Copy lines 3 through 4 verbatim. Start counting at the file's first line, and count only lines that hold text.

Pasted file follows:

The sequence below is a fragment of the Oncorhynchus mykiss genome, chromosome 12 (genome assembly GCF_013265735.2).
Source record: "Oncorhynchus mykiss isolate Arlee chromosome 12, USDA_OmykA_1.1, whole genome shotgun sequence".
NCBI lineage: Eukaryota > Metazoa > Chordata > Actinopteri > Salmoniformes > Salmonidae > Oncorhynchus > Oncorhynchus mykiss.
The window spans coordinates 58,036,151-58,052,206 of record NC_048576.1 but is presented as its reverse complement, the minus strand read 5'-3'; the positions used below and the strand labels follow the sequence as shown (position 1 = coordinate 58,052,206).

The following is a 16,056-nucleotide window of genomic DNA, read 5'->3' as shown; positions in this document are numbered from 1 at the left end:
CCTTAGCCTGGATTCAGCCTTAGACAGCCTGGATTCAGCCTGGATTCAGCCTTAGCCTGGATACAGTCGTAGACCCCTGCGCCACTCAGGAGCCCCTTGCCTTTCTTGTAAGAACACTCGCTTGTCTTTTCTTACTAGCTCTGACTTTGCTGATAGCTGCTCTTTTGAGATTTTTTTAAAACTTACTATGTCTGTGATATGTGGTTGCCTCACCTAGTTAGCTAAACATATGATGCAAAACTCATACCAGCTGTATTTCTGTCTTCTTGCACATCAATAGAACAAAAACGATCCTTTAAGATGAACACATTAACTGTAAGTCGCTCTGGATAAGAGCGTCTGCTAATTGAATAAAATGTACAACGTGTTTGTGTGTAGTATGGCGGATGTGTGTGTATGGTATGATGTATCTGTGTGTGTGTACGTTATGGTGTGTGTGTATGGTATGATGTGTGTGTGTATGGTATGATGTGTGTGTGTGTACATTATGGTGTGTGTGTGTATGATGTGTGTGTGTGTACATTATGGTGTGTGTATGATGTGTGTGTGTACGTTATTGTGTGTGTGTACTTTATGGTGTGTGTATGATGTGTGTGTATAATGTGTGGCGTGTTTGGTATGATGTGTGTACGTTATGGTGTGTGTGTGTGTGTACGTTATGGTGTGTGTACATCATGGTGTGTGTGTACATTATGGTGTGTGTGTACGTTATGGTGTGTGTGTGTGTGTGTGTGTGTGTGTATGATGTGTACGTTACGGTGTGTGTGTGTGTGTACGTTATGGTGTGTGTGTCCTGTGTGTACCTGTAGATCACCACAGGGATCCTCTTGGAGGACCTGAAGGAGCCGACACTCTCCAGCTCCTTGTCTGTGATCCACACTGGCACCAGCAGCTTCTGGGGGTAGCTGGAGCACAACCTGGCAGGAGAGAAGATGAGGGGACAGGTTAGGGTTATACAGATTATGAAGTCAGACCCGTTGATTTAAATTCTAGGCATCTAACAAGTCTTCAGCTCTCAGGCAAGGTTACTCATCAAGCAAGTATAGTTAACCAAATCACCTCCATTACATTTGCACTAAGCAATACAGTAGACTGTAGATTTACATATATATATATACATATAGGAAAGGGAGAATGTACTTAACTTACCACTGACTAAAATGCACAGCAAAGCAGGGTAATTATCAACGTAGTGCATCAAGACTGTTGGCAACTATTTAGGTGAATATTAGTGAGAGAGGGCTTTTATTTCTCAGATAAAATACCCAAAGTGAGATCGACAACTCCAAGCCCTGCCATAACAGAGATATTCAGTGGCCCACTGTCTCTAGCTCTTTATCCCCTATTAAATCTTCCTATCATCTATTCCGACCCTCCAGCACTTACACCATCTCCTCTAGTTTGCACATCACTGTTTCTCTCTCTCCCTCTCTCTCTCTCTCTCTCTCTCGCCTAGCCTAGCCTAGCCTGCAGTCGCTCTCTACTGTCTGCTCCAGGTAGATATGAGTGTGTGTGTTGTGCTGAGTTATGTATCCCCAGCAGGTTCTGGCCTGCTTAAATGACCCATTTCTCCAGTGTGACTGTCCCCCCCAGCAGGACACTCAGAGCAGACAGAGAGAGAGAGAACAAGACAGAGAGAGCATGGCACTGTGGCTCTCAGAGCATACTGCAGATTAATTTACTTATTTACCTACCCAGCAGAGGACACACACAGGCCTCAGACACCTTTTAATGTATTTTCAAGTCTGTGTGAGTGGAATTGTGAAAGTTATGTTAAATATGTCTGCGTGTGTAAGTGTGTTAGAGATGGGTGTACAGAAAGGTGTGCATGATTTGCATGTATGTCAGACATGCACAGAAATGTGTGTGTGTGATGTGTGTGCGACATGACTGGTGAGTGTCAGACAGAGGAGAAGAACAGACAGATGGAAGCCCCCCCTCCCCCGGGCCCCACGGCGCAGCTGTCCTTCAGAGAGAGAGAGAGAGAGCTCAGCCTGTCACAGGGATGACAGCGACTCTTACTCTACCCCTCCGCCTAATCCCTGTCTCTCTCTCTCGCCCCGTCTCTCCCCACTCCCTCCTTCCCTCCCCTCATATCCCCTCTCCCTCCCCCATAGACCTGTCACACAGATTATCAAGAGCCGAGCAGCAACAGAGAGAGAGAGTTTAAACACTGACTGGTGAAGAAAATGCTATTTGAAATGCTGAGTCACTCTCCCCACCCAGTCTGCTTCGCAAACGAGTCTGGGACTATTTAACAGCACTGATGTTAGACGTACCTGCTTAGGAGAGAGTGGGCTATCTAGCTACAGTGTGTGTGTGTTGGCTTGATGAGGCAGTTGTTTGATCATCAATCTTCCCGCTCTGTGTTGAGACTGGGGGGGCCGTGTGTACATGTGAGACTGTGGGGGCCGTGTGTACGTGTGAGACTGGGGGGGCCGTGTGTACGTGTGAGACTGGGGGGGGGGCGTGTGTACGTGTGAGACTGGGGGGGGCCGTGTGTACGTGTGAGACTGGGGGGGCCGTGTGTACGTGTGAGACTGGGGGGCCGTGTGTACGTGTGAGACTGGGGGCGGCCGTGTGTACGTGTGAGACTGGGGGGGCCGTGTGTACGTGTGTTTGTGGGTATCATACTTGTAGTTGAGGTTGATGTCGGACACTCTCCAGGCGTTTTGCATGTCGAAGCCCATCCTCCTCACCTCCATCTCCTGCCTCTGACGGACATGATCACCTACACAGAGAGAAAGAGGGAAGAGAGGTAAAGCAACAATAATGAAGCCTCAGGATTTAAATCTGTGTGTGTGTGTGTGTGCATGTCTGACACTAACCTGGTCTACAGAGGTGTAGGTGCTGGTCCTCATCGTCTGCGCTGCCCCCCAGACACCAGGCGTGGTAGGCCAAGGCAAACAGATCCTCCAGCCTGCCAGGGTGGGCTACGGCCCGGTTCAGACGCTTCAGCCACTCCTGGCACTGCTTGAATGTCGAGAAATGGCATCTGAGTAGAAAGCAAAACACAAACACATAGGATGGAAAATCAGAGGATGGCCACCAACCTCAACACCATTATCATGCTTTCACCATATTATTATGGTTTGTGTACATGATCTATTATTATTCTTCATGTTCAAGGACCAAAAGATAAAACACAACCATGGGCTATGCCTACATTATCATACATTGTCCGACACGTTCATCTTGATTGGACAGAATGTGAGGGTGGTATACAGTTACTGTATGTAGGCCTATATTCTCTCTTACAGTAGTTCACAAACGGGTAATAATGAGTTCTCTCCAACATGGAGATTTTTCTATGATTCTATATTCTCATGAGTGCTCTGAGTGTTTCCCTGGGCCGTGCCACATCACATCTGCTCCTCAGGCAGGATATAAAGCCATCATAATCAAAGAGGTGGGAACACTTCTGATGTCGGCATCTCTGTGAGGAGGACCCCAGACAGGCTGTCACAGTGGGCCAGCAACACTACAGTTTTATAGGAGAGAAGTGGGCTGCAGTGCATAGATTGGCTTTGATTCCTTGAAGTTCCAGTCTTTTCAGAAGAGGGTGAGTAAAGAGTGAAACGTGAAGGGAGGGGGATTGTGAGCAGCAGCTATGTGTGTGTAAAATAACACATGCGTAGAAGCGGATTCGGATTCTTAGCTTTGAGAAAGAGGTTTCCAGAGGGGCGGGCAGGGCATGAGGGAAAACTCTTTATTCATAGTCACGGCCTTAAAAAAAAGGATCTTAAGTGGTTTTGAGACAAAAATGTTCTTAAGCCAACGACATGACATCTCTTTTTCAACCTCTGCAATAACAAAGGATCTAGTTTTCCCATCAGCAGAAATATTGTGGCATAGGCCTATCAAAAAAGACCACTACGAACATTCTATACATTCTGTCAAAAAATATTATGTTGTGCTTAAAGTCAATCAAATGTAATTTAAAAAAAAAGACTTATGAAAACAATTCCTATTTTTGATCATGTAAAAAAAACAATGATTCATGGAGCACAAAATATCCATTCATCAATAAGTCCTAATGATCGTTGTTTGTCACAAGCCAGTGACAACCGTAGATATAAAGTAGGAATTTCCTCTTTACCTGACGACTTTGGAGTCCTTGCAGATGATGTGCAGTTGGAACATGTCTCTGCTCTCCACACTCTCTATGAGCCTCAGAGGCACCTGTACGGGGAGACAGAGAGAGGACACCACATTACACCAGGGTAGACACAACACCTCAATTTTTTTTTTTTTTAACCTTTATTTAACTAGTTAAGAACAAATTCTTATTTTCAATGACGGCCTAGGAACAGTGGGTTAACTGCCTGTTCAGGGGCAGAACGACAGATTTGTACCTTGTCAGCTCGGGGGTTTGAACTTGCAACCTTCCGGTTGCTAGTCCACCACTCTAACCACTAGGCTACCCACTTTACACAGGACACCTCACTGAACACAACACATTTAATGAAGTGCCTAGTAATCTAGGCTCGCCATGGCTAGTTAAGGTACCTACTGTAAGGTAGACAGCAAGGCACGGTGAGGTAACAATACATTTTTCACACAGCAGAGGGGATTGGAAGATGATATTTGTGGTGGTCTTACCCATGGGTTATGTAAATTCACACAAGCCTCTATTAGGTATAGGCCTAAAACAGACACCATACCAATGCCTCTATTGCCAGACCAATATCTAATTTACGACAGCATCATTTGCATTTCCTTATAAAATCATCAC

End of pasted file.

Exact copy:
NCBI lineage: Eukaryota > Metazoa > Chordata > Actinopteri > Salmoniformes > Salmonidae > Oncorhynchus > Oncorhynchus mykiss.
The window spans coordinates 58,036,151-58,052,206 of record NC_048576.1 but is presented as its reverse complement, the minus strand read 5'-3'; the positions used below and the strand labels follow the sequence as shown (position 1 = coordinate 58,052,206).